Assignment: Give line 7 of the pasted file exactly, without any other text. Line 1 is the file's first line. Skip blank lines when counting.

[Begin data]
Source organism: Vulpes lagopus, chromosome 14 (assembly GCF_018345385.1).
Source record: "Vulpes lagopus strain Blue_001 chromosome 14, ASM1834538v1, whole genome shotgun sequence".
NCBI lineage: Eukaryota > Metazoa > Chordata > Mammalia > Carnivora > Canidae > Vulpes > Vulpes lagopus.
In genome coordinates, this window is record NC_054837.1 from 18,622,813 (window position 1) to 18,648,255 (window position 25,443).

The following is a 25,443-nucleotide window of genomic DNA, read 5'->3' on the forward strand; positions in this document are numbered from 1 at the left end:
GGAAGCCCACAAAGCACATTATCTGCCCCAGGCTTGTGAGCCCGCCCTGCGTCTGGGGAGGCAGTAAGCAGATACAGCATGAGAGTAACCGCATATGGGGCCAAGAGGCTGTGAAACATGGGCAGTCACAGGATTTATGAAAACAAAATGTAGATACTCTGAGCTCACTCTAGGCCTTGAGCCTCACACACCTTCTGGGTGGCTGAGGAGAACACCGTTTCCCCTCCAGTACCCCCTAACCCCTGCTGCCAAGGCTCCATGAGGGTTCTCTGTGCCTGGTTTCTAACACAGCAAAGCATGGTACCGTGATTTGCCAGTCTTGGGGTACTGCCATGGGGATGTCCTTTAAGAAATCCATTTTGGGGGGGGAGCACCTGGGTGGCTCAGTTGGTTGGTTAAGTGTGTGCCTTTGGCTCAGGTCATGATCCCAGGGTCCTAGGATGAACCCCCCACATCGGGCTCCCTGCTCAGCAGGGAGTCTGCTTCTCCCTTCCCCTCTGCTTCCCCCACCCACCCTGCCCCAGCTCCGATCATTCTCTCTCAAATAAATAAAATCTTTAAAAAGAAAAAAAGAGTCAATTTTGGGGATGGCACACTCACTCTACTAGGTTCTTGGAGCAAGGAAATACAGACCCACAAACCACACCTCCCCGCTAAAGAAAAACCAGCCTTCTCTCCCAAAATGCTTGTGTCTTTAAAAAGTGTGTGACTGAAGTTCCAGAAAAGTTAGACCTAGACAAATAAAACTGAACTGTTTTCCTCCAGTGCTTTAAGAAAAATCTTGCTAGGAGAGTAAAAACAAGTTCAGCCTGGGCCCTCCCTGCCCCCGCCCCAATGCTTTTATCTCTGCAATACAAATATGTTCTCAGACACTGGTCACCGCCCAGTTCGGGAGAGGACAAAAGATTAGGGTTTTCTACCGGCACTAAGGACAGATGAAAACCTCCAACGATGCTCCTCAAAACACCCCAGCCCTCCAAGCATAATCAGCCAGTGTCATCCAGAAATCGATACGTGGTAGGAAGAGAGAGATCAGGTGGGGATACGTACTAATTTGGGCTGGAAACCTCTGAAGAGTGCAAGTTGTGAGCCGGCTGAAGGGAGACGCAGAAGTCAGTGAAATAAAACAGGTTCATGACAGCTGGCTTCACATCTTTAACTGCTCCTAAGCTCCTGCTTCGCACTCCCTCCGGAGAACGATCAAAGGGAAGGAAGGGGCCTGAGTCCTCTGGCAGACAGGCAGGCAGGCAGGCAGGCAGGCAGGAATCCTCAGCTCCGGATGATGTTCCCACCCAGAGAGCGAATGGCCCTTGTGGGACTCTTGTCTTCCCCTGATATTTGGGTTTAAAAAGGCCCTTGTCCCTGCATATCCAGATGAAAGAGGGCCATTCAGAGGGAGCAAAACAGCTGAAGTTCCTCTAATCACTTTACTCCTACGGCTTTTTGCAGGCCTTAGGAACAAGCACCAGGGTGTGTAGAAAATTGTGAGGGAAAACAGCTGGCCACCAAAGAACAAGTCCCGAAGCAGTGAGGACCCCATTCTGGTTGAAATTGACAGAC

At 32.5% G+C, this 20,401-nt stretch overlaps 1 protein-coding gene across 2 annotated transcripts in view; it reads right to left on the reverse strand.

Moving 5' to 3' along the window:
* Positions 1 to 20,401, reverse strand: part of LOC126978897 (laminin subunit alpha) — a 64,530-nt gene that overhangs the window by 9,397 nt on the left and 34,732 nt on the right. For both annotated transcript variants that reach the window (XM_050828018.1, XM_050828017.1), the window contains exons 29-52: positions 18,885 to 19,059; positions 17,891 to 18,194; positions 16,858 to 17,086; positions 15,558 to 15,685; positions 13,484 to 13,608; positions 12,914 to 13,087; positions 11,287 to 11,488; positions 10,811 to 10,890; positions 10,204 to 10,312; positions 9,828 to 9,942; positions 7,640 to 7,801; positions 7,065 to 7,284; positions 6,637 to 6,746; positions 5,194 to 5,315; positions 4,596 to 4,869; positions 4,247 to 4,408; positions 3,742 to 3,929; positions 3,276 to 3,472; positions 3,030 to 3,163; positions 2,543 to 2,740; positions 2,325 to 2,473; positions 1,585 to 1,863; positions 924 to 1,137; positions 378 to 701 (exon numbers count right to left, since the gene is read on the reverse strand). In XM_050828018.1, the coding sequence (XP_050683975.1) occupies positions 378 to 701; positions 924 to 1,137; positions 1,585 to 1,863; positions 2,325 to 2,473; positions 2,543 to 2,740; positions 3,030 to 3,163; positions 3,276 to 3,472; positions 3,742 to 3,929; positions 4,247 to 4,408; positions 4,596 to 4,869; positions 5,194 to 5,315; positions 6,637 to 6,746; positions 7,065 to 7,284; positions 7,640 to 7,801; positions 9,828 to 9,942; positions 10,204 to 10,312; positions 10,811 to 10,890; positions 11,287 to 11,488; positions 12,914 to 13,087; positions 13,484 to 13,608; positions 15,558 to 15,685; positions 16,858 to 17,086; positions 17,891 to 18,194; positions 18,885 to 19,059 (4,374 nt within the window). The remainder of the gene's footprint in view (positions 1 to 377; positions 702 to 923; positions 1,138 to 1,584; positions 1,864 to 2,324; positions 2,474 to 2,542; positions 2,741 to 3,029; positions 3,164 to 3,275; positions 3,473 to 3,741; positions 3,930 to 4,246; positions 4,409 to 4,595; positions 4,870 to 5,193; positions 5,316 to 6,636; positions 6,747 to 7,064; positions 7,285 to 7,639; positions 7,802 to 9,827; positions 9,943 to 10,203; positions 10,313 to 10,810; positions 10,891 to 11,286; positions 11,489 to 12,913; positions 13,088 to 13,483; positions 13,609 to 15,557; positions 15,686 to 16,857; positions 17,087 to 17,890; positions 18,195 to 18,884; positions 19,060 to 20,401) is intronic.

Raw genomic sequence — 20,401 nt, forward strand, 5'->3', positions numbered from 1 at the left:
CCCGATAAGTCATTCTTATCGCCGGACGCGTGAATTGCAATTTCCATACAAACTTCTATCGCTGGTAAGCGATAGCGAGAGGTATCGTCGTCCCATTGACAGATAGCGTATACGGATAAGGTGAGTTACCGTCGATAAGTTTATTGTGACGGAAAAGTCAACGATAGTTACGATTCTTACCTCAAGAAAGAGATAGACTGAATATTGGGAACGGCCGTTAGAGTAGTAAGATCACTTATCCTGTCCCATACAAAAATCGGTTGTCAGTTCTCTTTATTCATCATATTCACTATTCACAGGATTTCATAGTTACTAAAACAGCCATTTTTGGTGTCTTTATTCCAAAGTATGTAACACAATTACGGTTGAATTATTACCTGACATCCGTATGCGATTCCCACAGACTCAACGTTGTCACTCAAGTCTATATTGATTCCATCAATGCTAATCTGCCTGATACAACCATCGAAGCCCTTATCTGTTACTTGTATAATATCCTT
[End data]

At 32.5% G+C, this 20,401-nt stretch overlaps 1 protein-coding gene across 2 annotated transcripts in view; it reads right to left on the reverse strand.